While this is a serious cancer, its outlook is improving. For one thing, fewer people are getting lung cancer because smoking rates are on the decline. Also, there have been improvements in surgical techniques and radiation delivery that have improved outcomes and decreased side effects.
Finally, newer treatments like immunotherapy and targeted agents are dramatically improving the length and quality of life for people who are diagnosed with lung cancer.
It’s important to note that although smoking is the main risk factor for lung cancer, non-smokers can still get the disease. Medical oncologist at Cedars-Sinai Medical Center Dr. Ronald Natale previously explained to SurvivorNet that oral medicines are available to help lung cancer patients who don't smoke.
“Among patients who are nonsmokers, or former very light smokers, we identify a mutation that we can target with pills in about 60% to 70% of them,” Dr. Natale said.
Treatment options for lung cancer depend on the type of lung cancer you're diagnosed with.
Surgery has been the go-to treatment for early-stage lung cancer. Surgery is sometimes combined with chemotherapy before or after surgery. However, immunotherapy and targeted therapy are becoming more important players when it comes to lung cancer treatment.
For example, new research showed that in patients with stages 2 to 3b of non-small cell lung cancer (NSCLC), immunotherapy Keytruda (generic name pembrolizumab) plus platinum-based chemotherapy followed by surgery, then followed by more Keytruda, reduced the chance of the disease coming back or getting worse, or the patient dying, by 42%.
"This is a very substantial result," Dr. Gregory Lubiniecki, Vice President, Oncology Clinical Research at Merck, which manufactures Keytruda, previously told SurvivorNet. "We're excited by this outcome for patients."
And in another study, targeted therapy osimertinib (brand name Tagrisso) showed an overwhelming improvement in the treatment outcomes for early-stage NSCLC patients with EGFR mutations who had their tumors removed, reducing their risk of death by 51%.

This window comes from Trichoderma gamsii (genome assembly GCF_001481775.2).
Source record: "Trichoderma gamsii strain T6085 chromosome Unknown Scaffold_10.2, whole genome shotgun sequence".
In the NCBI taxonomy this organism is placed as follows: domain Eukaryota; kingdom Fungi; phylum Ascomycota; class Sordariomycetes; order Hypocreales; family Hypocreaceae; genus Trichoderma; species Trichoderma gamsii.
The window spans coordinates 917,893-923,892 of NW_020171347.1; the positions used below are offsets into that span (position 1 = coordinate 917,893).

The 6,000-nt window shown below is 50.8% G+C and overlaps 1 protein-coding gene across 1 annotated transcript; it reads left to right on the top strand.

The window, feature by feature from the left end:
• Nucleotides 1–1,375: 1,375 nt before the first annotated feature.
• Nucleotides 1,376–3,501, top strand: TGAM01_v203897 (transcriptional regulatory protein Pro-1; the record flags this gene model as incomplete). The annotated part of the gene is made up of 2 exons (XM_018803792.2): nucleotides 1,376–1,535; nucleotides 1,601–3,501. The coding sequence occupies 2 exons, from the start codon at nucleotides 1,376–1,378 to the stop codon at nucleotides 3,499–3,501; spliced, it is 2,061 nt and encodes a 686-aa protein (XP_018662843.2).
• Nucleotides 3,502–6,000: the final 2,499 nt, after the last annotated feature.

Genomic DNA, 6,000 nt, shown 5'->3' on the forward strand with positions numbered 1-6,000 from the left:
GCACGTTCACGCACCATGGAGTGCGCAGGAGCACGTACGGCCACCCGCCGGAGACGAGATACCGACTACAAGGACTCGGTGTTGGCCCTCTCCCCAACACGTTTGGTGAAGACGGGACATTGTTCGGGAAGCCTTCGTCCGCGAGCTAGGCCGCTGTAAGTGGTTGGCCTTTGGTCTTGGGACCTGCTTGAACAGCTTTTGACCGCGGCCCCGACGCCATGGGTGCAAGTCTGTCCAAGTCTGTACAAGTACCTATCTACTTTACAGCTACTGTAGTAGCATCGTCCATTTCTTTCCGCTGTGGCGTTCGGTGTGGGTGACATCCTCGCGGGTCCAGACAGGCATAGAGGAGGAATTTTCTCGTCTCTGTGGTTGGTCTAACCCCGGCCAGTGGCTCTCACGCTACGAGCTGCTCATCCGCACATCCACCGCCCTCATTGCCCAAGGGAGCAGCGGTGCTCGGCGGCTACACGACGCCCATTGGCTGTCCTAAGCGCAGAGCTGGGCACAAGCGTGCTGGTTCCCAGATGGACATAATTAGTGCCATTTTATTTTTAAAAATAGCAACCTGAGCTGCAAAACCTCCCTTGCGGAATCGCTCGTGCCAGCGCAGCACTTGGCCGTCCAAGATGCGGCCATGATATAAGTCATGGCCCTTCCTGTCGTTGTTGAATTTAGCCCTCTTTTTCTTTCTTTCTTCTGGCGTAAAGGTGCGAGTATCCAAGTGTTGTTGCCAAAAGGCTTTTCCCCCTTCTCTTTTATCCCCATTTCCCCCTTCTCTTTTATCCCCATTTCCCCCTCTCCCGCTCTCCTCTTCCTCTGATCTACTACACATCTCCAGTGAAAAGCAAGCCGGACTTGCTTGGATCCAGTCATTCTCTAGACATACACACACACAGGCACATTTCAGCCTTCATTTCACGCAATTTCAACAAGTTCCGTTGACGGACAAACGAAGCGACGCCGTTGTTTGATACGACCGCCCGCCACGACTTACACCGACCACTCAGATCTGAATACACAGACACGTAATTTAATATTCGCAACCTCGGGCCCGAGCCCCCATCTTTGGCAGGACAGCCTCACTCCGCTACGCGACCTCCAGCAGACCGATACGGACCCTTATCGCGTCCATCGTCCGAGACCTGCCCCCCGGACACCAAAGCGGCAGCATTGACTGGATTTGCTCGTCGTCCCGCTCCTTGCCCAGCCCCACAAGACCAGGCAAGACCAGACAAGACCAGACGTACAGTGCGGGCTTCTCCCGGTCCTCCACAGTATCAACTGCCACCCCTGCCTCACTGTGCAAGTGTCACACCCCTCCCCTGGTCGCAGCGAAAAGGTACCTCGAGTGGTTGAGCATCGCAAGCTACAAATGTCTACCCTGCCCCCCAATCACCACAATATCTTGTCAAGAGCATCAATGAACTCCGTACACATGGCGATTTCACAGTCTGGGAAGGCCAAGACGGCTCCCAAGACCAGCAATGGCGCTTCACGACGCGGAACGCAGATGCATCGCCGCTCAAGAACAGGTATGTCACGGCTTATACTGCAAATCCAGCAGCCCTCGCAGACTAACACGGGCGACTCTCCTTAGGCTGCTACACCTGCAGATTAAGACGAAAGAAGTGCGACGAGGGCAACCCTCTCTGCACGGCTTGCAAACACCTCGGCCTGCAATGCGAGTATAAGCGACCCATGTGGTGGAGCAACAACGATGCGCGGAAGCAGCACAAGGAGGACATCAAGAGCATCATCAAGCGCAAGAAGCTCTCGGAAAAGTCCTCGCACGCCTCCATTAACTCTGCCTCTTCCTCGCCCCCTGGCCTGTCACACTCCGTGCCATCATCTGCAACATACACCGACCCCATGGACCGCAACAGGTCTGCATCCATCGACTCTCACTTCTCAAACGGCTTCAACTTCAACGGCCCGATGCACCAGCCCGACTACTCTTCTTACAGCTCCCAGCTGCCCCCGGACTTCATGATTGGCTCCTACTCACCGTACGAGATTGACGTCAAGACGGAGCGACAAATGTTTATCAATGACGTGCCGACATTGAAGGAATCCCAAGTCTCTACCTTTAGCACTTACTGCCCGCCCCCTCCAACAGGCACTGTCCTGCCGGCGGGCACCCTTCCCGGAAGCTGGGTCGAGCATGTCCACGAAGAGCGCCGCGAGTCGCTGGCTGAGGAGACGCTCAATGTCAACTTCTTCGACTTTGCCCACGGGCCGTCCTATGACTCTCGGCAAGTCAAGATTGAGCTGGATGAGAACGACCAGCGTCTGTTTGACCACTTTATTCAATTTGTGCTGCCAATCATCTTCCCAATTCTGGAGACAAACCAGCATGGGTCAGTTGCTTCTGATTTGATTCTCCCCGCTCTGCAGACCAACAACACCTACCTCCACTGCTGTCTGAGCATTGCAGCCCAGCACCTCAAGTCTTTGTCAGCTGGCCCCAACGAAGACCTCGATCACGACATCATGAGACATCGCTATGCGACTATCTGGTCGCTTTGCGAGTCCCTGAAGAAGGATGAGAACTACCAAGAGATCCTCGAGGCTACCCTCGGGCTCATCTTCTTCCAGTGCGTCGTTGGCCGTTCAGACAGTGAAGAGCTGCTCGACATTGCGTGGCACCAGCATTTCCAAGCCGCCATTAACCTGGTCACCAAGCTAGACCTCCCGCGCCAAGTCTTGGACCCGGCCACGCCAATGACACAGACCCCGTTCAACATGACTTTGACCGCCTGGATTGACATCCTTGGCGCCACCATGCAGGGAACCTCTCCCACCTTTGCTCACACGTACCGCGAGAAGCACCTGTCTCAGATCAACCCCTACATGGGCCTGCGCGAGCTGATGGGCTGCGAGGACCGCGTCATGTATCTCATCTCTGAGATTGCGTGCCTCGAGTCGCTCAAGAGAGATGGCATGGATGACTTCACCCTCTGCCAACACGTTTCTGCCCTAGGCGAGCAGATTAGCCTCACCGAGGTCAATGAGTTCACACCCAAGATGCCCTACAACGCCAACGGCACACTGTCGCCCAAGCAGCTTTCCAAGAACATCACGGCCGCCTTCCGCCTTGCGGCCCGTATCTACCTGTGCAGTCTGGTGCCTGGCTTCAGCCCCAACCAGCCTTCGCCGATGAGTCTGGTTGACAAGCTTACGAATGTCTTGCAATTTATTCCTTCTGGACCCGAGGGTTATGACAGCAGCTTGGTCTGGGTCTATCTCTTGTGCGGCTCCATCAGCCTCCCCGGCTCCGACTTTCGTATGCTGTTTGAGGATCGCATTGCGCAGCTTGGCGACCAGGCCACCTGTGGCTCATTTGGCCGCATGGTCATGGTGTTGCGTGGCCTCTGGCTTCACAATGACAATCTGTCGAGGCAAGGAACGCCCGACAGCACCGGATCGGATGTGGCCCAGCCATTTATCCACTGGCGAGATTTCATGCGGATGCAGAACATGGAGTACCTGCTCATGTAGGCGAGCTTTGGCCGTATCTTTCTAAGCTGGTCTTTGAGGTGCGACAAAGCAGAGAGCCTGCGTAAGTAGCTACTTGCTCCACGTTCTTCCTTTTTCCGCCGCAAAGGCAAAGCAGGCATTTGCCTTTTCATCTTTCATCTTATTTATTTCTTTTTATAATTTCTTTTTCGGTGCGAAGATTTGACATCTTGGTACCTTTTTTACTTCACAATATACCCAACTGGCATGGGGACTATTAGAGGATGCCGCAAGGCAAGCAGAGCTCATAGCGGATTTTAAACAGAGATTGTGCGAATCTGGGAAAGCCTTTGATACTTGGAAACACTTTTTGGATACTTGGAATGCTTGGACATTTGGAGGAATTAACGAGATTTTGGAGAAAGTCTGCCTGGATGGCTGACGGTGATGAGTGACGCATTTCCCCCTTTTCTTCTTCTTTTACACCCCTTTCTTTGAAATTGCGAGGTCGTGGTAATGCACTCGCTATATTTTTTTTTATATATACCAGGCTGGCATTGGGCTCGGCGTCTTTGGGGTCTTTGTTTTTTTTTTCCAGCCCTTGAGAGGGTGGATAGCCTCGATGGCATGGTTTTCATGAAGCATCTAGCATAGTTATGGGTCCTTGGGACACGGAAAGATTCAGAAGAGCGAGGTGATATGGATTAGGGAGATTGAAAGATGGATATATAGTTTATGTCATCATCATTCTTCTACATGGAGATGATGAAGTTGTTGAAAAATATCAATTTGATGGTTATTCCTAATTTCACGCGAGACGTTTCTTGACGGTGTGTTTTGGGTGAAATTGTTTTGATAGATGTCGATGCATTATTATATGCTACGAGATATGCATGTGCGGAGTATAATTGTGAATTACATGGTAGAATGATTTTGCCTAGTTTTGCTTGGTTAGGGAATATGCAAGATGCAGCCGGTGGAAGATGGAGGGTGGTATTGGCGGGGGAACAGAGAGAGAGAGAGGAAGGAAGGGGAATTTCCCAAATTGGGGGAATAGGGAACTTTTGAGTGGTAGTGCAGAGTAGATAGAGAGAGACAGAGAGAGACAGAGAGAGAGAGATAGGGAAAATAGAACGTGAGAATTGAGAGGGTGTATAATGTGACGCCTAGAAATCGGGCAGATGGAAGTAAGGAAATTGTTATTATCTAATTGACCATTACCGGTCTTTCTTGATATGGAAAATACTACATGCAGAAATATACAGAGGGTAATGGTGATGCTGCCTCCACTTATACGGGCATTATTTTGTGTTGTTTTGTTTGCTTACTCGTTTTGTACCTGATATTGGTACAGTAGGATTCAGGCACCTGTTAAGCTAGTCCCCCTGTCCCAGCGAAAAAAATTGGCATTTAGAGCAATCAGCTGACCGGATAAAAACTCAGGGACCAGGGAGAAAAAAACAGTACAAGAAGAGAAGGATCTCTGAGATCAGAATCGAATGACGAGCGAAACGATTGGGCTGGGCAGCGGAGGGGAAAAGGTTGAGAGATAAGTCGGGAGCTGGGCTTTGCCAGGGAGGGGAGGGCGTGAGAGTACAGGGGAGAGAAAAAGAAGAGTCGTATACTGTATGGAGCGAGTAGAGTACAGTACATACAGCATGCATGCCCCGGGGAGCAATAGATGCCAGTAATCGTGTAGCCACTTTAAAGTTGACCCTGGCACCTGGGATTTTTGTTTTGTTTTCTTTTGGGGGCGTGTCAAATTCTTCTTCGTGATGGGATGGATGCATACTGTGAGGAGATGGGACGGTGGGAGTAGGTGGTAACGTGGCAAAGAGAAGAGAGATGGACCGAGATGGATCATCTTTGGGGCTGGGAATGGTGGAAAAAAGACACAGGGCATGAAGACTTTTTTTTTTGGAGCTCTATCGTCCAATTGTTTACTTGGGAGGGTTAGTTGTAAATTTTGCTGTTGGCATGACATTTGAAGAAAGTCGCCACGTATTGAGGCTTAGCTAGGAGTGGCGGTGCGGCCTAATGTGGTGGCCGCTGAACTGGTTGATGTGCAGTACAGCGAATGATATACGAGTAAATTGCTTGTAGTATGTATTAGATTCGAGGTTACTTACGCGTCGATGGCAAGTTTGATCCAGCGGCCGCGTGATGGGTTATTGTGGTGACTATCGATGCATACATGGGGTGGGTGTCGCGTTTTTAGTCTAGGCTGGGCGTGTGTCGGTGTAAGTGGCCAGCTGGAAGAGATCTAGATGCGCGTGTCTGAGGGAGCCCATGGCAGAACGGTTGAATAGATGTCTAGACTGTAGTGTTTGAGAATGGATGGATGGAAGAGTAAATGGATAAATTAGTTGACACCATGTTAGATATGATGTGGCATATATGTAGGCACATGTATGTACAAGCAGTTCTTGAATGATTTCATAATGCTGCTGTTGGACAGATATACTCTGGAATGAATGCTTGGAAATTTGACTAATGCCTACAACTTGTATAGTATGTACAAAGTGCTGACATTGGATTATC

"That is a significant impact from a patient standpoint because now patients in the earlier stage setting can be diagnosed earlier, treated earlier, and live longer,” Arun Krishna, Vice President, Head of US Lung Cancer Franchise at AstraZeneca, which manufactures Tagrisso, previously told SurvivorNet.
What Increases Your Risk for Lung Cancer?
Smoking may be the first cause that comes to mind with lung cancer – it does cause most cases of this cancer. Tobacco smoke contains a mixture of more than 7,000 different chemicals, at least 70 of which are known to cause cancer.
If you decide to quit smoking, you can significantly reduce your risk of developing the disease and dying from it.
However, almost 20% of people who die from lung cancer in the United States each year have never smoked or used any other form of tobacco. We say that anyone with lungs can get lung cancer regardless of if they have smoked or not.
There are a few things you can do that might lower your chances of getting this cancer, such as:
- Quitting smoking. The sooner you quit, the lower your odds of developing lung cancer become.
- Avoiding radon exposure. The leading cause of lung cancer in nonsmokers is exposure to radon gas. This natural, radioactive gas can build up in any building, including homes. Because you can't see or smell radon, the only way to know whether it's accumulating in your home is to test for it.
- Not breathing in secondhand smoke. Not only should you avoid smoking yourself, but you should stay away from other people who smoke. Just being exposed to smoke from someone else's cigarettes can increase your risk.